Author:Henderson, Rick

Infomedia and politics Politicians are criticizing activists and lobbyists who use infomedia to obtain federal information. Grassroots organizations spread the information to the general public to mobilize them to veto new federal legislations.


Tip O'Neill, meet Alvin Toffler.

Richard Hartman's business card is informative and symbolic. It informs you that Hartman is co-founder of Reform Congress 94, described as "America's First CyberSpace PAC." It provides the political action committee's telephone number and fax number, along with Internet and CompuServe addresses. It also tells you that Hartman is one of the principals of the De-Foley-ate Project, which had one purpose: to help defeat Rep. Tom Foley (D-Wash.), who until the November election was speaker of the House of Representatives.

The card is symbolic because it doesn't list a physical address. Reform Congress 94 was a "virtual PAC" that used faxes and a computer bulletin-board service to get out its message rather than relying upon legions of volunteers to operate telephone banks and stuff envelopes. Hartman, a software engineer from Spokane, did rent an office, but he says that was "a waste of time and money. We went there twice." Along with one other person, Hartman and his wife Mary ran a political action committee from their home.

The Hartmans officially launched their effort in late August, a few weeks before the Washington primary. They hoped to raise $500,000, but fell a bit short: They received only about $26,000. But they faxed press releases to local radio talk shows, reminding the hosts that Foley had sued his own constituents in an attempt to overturn Washington's term-limit referendum and that he had voted to ban "assault weapons" in the crime bill. They set up an electronic BBS, to which Richard says hundreds of thousands of respondents dialed in.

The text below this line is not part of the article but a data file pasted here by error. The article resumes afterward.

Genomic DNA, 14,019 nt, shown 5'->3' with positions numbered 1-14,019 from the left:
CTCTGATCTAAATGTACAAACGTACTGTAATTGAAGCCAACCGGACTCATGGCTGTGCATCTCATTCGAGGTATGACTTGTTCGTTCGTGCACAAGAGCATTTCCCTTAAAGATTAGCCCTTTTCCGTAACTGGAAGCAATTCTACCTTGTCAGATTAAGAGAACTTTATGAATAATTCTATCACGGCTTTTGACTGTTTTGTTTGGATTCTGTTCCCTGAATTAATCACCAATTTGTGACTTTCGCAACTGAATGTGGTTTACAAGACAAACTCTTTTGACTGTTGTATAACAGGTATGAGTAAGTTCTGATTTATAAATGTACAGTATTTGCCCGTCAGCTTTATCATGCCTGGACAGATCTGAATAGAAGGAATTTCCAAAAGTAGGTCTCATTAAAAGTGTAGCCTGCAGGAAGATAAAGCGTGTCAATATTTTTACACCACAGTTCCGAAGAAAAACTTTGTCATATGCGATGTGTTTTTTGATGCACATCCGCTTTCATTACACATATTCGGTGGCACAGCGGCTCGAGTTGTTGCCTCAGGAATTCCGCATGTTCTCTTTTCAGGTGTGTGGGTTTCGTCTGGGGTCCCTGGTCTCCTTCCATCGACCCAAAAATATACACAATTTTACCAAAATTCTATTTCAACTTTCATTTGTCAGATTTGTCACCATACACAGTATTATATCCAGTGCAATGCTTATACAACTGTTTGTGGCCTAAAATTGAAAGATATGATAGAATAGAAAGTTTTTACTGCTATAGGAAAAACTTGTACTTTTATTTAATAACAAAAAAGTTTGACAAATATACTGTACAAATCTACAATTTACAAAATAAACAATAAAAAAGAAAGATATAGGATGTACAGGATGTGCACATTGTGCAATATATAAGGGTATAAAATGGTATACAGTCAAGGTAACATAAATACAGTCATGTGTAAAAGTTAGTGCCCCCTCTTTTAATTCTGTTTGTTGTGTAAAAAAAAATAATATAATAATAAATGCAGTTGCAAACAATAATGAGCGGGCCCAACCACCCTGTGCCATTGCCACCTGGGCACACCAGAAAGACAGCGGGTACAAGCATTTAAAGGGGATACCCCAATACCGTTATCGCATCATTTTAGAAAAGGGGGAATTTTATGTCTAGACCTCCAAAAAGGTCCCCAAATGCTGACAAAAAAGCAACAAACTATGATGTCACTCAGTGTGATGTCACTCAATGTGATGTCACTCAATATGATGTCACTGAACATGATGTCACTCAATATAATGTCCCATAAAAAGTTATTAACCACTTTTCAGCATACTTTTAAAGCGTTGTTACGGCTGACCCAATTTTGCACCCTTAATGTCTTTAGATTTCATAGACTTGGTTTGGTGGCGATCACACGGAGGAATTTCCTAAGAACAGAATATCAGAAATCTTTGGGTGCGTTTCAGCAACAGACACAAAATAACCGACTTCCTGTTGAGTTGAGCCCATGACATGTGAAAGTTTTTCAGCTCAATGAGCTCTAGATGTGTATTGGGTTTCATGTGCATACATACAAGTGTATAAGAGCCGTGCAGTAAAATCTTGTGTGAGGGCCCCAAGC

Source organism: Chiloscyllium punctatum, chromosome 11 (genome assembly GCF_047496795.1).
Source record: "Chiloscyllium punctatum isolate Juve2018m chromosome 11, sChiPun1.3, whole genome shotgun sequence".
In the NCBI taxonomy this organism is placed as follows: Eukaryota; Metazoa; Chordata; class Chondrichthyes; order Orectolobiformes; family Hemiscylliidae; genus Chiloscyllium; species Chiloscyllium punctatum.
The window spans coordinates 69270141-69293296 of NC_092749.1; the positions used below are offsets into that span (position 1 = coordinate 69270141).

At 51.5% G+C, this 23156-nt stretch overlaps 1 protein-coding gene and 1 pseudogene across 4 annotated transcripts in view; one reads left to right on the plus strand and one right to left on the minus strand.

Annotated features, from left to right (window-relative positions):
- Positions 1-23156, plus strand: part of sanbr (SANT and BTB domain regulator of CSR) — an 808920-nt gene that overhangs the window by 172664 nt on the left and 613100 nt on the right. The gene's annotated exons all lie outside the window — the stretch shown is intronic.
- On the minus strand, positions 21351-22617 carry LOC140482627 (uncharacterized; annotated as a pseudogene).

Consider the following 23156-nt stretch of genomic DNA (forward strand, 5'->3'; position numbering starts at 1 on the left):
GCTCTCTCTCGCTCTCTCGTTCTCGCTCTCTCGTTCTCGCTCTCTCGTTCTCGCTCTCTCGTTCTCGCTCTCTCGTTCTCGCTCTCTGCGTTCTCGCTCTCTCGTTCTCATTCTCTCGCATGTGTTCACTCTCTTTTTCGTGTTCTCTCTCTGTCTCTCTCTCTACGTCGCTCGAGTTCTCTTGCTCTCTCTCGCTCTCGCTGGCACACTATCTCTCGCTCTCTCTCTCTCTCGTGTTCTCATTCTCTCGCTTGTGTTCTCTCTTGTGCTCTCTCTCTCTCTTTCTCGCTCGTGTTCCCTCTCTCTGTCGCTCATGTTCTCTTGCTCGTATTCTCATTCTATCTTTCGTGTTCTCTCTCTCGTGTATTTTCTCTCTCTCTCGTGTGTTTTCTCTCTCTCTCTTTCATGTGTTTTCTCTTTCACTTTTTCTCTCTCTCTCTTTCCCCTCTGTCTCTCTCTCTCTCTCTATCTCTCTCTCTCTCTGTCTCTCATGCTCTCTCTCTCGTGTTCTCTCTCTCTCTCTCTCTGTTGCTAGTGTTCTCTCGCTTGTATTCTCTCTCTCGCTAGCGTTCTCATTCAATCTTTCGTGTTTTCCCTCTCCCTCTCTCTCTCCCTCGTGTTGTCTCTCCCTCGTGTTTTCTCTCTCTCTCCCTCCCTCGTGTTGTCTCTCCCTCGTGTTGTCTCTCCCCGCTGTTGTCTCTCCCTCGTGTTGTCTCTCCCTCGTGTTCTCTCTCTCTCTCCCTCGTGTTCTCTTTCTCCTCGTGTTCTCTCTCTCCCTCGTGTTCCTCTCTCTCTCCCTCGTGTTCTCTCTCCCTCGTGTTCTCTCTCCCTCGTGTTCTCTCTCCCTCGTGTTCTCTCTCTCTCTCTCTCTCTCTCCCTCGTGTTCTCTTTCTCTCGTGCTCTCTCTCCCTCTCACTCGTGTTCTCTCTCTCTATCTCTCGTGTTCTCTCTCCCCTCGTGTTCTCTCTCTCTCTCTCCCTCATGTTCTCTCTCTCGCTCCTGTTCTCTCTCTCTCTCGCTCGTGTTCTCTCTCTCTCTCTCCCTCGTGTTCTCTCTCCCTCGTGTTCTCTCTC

And when participants in a September gun show in Florida wanted to distribute anti-Foley literature, Richard placed the literature on-line, including the software that would let the folks in Florida produce camera-ready posters. "We could have sent the information by Federal Express overnight," he says. Electronic media, however, "let us tailor the message to this precise audience instantly."

The Hartmans' circumstances were certainly unusual: They weren't political pros trying to run a national operation but rather ordinary citizens determined to defeat their local congressman. Because the local congressman was speaker of the House and a political lightning rod, it was certainly more likely that they would get attention (and contributions) from across the country. And they did know how to use the latest technologies, or as Richard says, "We had the right tools in our tool kit" to run a Shoestring operation. But their unusual story demonstrates the unintended ways in which new technologies have let normal people gain access to the political process.

A new form of activism is shaking the political establishment, and it may crumble congressional and regulatory fiefdoms more thoroughly than last November's election. By using broadcast faxes, satellite television programs, radio talk shows, and electronic forums like those on CompuServe and the Internet, grassroots activists like the Hartmans can bypass traditional media outlets. The rather anarchic nature of computer culture suggests that the infomedia revolution will tend to erode the statist foundations of the political establishment. While this outbreak of cyberpolitics is not universally appreciated, there's little the Beltway power-brokers can do to stop it.

The explosion of cyberdemocracy doesn't please everybody. "Some of the information technologies that so pervade Washington life have not only failed to cure our ills but actually seem to have made them worse," writes Robert Wright in the January 23 Time. "Intensely felt public opinion leads to the impulsive passage of dubious laws,"...

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